This really beautiful fall was visited by few of our battalion, and owing to the impracticability of following up the cañon above the fall, and the great difficulty of access to it, it was left neglected; the command contenting itself with a distant view. In view of the discoveries of Mr. Muir that there were glaciers at its source, and that the cliff now known as “Glacier Point” may be said to mark the entrance to this “South Cañon,” a name often confounded with “South Fork,” and especially because of the impropriety of translating this Indian name, I think it advisable to call this the Glacier Fall, and, therefore, give it that name in this volume. The name of “Illeuette” is not Indian, and is, therefore, meaningless and absurd. In accordance with the customs of these mountain people of naming their rivers from the most characteristic features of their source, the North or Ten-ie-ya branch of the Merced, which comes down the North Cañon from the glistening glacial rocks at its source, was called Py-we-ack, “the river of glistening rocks,” or more literally, perhaps, “the river-smoothed rocks.” Whether from Pai, a river, or from Py-ca-bo, a spring, I am in doubt. If the first syllable of the name Py-we-ack be derived from Py-ca-bo, then, probably, the name signified to them “the glistening rock spring branch,” as the ice-burnished rocks at the head of Lake Ten-ie-ya stand at the source of the river.

I have never been satisfied with the poetical interpretation given the name, nor with its transfer to “Yan-o-pah,” the branch of the “little cloud,” as rendered by Mr. Travis. But as Py-we-ack has been displaced from Lake Ten-ie-ya and its outlet, it is proper and in accordance with the custom to call the branch Ten-ie-ya also. The name of Ten-ie-ya was given to the lake at the time of its discovery. It was there we captured the remnant of the Yosemite band, as will be explained in the next chapter. The name of Ten-ie-ya Cañon, Ten-ie-ya Fork and Lake Ten-ie-ya, has for this reason superseded the original name of Py-we-ack; but in naming the lake, I preserved an Indian name that represented the central figure in all of our operations.

Wai-ack was the name for “Mirror Lake,” as well as for the mountain it so perfectly reflected. The lake itself was not particularly attractive or remarkable, but in the early morning, before the breeze swept up the cañon, the reflections were so perfect, especially of what is now known as Mt. Watkins, that even our scouts called our attention to it by pointing and exclaiming: “Look at Wai-ack,” interpreted to mean the “Water Rock.” This circumstance suggested the name of “Mirror Lake.” The name was opposed by some, upon the ground that all still water was a mirror. My reply established the name. It was that other conditions, such as light and shade, were required, as when looking into a well, the wall of the Half Dome perfecting the conditions, and that when shown another pool that was more deserving, we would transfer the name. Captain Boling approved the name, and it was so called by the battalion.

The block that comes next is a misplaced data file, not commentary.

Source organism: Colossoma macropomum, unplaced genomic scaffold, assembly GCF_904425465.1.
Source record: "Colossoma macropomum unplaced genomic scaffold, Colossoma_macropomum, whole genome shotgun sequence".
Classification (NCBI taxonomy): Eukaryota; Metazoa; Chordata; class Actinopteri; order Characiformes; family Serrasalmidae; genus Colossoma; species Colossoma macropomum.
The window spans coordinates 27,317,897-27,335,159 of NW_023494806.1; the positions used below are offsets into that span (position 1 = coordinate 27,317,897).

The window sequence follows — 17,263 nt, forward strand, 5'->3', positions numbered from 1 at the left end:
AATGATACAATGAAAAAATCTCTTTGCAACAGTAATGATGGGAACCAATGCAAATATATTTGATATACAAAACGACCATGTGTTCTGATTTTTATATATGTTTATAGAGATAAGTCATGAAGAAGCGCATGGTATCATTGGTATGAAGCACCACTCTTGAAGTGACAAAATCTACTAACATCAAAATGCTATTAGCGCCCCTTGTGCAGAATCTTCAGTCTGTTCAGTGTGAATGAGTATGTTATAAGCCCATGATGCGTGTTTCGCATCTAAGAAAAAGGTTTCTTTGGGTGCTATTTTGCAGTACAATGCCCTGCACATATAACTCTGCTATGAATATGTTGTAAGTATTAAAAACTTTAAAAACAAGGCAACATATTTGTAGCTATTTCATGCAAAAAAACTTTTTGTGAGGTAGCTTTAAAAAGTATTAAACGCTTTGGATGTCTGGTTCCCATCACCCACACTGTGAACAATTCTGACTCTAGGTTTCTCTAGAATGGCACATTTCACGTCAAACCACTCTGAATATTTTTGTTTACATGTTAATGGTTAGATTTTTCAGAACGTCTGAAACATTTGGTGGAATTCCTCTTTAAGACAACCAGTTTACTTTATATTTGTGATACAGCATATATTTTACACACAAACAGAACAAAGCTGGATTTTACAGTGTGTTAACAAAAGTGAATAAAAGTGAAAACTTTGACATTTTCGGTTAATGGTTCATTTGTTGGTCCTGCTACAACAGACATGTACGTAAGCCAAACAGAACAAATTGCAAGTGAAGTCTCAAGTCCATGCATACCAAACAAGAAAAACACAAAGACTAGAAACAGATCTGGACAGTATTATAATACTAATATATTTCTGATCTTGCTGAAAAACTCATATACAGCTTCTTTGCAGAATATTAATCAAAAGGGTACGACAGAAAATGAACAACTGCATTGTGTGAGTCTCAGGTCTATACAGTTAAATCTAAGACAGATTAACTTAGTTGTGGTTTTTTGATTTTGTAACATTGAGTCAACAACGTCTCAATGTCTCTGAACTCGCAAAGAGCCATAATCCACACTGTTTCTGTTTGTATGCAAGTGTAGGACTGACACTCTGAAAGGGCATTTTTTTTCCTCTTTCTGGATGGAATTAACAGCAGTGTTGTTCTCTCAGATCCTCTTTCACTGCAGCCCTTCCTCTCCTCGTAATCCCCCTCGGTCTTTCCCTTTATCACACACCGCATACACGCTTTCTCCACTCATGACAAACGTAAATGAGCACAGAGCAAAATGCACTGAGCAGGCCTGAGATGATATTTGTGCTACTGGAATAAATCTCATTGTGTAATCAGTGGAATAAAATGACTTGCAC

The middle or main branch was designated by the Yosemites—from the fork of the Glacial Branch up to the Vernal Fall—as Yan-o-pah, because they were compelled to pass through the spray of the Vernal, to them a “little cloud,” while passing up this cañon. The Indian name of the Nevada Fall, “Yo-wy-we,” and that of Too-lool-lo-we-ack, afforded innumerable jests and amusing comments, and when the suggestion of naming these falls was made, it was received with rude hilarity. Names without

number were presented as improvements on the originals. These names were indeed more than my own gravity would endure; Yo-wy-we being represented at first to signify the “wormy” water, from the twist or a squirm given to the water in falling upon an obstructing rock; and therefore, after consultation with a few of my personal friends, I suggested Vernal, as an English name for Yan-o-pah, and Nevada, for that of Yo-wy-we. The Nevada Fall was so called because it was the nearest to the Sierra Nevada, and because the name was sufficiently indicative of a wintry companion for our spring.

It would be a difficult task to trace out and account for all of our impressions, or for the forms they take; but my recollection is that the cool, moist air, and newly-springing Kentucky blue-grass at the Vernal, with the sun shining through the spray as in an April shower, suggested the sensation of spring before the name of Vernal occurred to me; while the white, foaming water, as it dashed down Yo-wy-we from the snowy mountains, represented to my mind a vast avalanche of snow. In concluding my advocacy of these names, I represented the fact that while we were enjoying the vernal showers below, hoary-headed winter was pouring his snowy avalanches above us. Then, quoting from Byron, I said: